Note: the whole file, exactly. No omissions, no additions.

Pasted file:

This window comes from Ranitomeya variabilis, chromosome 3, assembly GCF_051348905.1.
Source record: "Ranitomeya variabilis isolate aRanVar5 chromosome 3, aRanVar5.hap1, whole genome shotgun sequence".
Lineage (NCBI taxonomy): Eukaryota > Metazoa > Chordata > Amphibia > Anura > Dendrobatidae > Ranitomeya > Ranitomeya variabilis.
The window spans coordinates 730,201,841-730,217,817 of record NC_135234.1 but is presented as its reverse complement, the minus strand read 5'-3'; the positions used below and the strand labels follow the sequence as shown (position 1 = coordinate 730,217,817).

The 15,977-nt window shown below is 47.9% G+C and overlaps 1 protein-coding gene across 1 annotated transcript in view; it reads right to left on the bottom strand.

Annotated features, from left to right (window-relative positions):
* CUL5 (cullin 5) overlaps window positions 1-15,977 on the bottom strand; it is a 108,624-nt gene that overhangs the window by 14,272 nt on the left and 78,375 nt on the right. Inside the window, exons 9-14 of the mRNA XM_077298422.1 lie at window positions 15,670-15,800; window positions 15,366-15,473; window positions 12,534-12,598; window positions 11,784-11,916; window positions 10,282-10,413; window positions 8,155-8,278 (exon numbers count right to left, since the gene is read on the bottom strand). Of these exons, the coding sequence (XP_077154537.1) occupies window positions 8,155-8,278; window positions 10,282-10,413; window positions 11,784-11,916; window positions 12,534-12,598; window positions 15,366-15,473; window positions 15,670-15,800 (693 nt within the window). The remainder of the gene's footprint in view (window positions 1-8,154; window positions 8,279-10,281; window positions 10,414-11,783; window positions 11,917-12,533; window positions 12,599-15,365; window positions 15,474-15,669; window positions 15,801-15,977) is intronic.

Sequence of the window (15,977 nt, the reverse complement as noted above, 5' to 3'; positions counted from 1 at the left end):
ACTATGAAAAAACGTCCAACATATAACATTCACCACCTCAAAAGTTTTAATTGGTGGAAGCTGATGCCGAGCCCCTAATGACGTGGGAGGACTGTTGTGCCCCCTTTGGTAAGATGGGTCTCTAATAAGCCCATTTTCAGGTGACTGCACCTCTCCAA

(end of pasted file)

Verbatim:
This window comes from Ranitomeya variabilis, chromosome 3, assembly GCF_051348905.1.
Source record: "Ranitomeya variabilis isolate aRanVar5 chromosome 3, aRanVar5.hap1, whole genome shotgun sequence".
Lineage (NCBI taxonomy): Eukaryota > Metazoa > Chordata > Amphibia > Anura > Dendrobatidae > Ranitomeya > Ranitomeya variabilis.
The window spans coordinates 730,201,841-730,217,817 of record NC_135234.1 but is presented as its reverse complement, the minus strand read 5'-3'; the positions used below and the strand labels follow the sequence as shown (position 1 = coordinate 730,217,817).

The 15,977-nt window shown below is 47.9% G+C and overlaps 1 protein-coding gene across 1 annotated transcript in view; it reads right to left on the bottom strand.

Annotated features, from left to right (window-relative positions):
* CUL5 (cullin 5) overlaps window positions 1-15,977 on the bottom strand; it is a 108,624-nt gene that overhangs the window by 14,272 nt on the left and 78,375 nt on the right. Inside the window, exons 9-14 of the mRNA XM_077298422.1 lie at window positions 15,670-15,800; window positions 15,366-15,473; window positions 12,534-12,598; window positions 11,784-11,916; window positions 10,282-10,413; window positions 8,155-8,278 (exon numbers count right to left, since the gene is read on the bottom strand). Of these exons, the coding sequence (XP_077154537.1) occupies window positions 8,155-8,278; window positions 10,282-10,413; window positions 11,784-11,916; window positions 12,534-12,598; window positions 15,366-15,473; window positions 15,670-15,800 (693 nt within the window). The remainder of the gene's footprint in view (window positions 1-8,154; window positions 8,279-10,281; window positions 10,414-11,783; window positions 11,917-12,533; window positions 12,599-15,365; window positions 15,474-15,669; window positions 15,801-15,977) is intronic.

Sequence of the window (15,977 nt, the reverse complement as noted above, 5' to 3'; positions counted from 1 at the left end):
ACTATGAAAAAACGTCCAACATATAACATTCACCACCTCAAAAGTTTTAATTGGTGGAAGCTGATGCCGAGCCCCTAATGACGTGGGAGGACTGTTGTGCCCCCTTTGGTAAGATGGGTCTCTAATAAGCCCATTTTCAGGTGACTGCACCTCTCCAA